That’s so funny, Ben, I know what you mean. But the author above did go straight from “casino” to how casino profits benefited the poor members of the Eastern Cherokee, that is, the owners of the casino.
So, is it a separate question, about the OTHER poor people lining up in front of the casino? As Gerard (I’m using computer names listed below) said to Jurgis, it is not the rich lining up at the casino to spend money to benefit the poor.
That is really the only reason my wife and I find it rather a tawdry, depressing experience going to Las Vegas, or into any casino. St. Louis, for example, where some of our relatives currently live, has at least 5 casinos; that’s just a guess. It started out a decade or two ago, that they must be on boats to gamble, so we got a boat in E. St. Louis, and another, the old, famous, stainless steel hulled dancing club, The Admiral became the Missouri side of the river’s gambling den. That was a slippery slope, and after a couple decades (I’m guessing — I’m in my fifties and I believe the first boats were when I was about 30 years old), now there is a large casino in downtown St. Louis which is built upon concrete like all buildings (please don’t call me out on building mistakes — I’ve never built a building so I don’t know what I’m talking about, admittedly).
What is depressing is that you see so many poor people in casinos, and others addicted to gambling who can be either rich or poor. I believe they all die poor. But gambling establishments cater to the poor. E. St. Louis, where they put the first Bi-State area casino had the highest concentration of poor people in Illinois, anywhere outside of Chicago, which is it’s own state, really. There are more lottery ticket sales outlets in poor neighborhoods than in rich neighborhoods, and poor people buy more lottery tickets.
In our experience, more of the people you meet in the casino are people who are smoking cigarettes, appearing to be saying…if I only wager my entire paycheck THIS Friday…I can pay the rent at the end of the month!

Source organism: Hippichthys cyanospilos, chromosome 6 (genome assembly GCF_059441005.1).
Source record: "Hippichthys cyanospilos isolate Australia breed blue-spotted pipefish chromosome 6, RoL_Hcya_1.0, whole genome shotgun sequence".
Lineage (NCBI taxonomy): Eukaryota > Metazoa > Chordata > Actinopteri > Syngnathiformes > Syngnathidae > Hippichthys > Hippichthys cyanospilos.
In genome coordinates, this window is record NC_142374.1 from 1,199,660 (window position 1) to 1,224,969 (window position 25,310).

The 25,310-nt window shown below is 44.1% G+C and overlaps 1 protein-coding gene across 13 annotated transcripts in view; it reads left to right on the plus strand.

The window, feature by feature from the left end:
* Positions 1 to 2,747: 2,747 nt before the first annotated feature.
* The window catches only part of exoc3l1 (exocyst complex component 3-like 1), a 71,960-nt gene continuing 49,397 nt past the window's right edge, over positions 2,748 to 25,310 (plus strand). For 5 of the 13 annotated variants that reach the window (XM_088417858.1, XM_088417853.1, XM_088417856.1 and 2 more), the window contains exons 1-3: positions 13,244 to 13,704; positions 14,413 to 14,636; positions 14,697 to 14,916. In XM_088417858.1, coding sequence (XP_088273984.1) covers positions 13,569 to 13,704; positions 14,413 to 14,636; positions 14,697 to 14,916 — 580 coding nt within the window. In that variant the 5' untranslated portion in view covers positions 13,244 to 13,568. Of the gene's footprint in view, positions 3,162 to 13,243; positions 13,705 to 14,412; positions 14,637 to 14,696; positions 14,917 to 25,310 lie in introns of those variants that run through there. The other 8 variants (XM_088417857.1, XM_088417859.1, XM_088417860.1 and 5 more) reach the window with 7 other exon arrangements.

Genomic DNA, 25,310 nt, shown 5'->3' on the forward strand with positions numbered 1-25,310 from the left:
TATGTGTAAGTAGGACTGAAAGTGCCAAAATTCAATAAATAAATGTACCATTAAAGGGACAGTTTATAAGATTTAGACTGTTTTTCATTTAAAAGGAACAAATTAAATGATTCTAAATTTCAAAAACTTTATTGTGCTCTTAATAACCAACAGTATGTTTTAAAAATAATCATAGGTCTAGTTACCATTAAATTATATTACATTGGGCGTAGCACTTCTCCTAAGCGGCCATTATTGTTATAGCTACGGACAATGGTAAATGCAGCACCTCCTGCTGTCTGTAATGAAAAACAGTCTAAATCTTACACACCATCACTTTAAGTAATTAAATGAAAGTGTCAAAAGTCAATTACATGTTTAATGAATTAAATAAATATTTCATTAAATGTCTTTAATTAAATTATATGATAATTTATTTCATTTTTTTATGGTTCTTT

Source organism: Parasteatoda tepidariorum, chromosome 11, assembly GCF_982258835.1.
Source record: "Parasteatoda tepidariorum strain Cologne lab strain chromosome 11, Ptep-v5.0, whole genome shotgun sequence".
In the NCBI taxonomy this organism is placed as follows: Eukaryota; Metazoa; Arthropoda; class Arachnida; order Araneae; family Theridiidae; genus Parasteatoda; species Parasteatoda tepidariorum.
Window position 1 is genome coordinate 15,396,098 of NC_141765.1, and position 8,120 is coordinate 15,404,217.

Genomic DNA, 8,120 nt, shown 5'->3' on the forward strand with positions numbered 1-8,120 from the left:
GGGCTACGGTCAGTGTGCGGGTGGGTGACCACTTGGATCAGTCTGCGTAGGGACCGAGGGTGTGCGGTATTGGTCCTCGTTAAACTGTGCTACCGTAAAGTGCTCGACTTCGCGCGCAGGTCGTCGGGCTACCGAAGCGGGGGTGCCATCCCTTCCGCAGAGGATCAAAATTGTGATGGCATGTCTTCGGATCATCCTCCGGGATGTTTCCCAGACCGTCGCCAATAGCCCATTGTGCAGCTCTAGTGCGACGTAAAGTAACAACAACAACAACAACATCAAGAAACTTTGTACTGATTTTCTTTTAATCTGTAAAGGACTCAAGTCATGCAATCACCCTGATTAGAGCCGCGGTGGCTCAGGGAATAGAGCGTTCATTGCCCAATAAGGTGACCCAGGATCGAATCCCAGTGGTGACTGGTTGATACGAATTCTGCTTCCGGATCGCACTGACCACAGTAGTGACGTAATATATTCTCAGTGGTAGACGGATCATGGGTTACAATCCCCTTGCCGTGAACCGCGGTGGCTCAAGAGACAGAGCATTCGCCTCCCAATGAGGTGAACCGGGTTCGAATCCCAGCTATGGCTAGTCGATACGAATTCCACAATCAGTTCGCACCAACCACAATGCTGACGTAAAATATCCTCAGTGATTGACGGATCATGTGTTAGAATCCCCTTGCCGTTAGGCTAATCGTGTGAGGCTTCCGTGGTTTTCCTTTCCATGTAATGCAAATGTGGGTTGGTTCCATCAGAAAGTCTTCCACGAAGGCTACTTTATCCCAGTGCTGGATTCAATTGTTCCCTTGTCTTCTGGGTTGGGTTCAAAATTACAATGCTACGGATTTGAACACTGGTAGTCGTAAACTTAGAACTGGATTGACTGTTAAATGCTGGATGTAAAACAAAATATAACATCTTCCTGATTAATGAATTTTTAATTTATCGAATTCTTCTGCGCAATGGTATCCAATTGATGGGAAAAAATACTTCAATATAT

Once I worked at an outdoor landscaping job, as a young man, as well as greenhouses, and other low-paying, manual labor jobs. On a rainy day one week, we were called off work after arriving early, 6 am. One of my work friends took off (he told the story to me later) and went “to the boat”, as we called it, then. He stuck a quarter in a slot machine, and won $800.
The story he told me a year later was a cautionary tale. He was still working outdoors (I only lasted a year at that job), and we were talking after being called off for a rainy day full of lightning and thunderstorms. I was saying, see you later, getting ready to head back home for a nap and a smile after my busy morning routine of getting ready to start work at 6 am; I was happy. Then he told me about his winning day at the boat. He said it was the worst thing that ever happened to him. He was basically a young, honest, working man, with a wife and one young child. Both parents worked and tried to support the family. He said that after his “big win”, he had put 800 dollars back into those slot machines at least three times, trying to win again. Oh, man, I’m sorry to hear that, I said. I was not a gambling addict, but my wife and I had enjoyed walking onto a boat with about 20 dollars each and playing, winning, losing, a little here, a little there, just having fun for an hour or two, until MOST times, we walked out 40 dollars poorer. (But my wife is pretty good, if she wins 20, she cashes out and uses 10 to gamble more. If she loses that 10, she’s done. So we came out ahead A LITTLE BIT, several times.) And that’s what I told my friend — what he had already learned: you only “win” if you walk away with the money and never spend any more.
There are statistics that back up the fact that poor people go to casinos more often than rich people do, and that they buy more lottery tickets. It sounds like Rutger Bregman knows a lot more about this than I do. I’m going to read his book. First, I want to look up and see if there are any countries that already give each citizen a Universal Basic Income, or whatever it’s called. I know some place in Scandinavia pays everyone’s school expenses, including new clothes for every child, each school year. Maybe they do that. I think if America did that, we’d save billions of dollars, over time.
Obviously, when everybody in the country stops worrying about putting food on the table and paying the rent each month, it will enable higher creativity and production, work, and less healthcare costs, in the long term. I strongly believe that!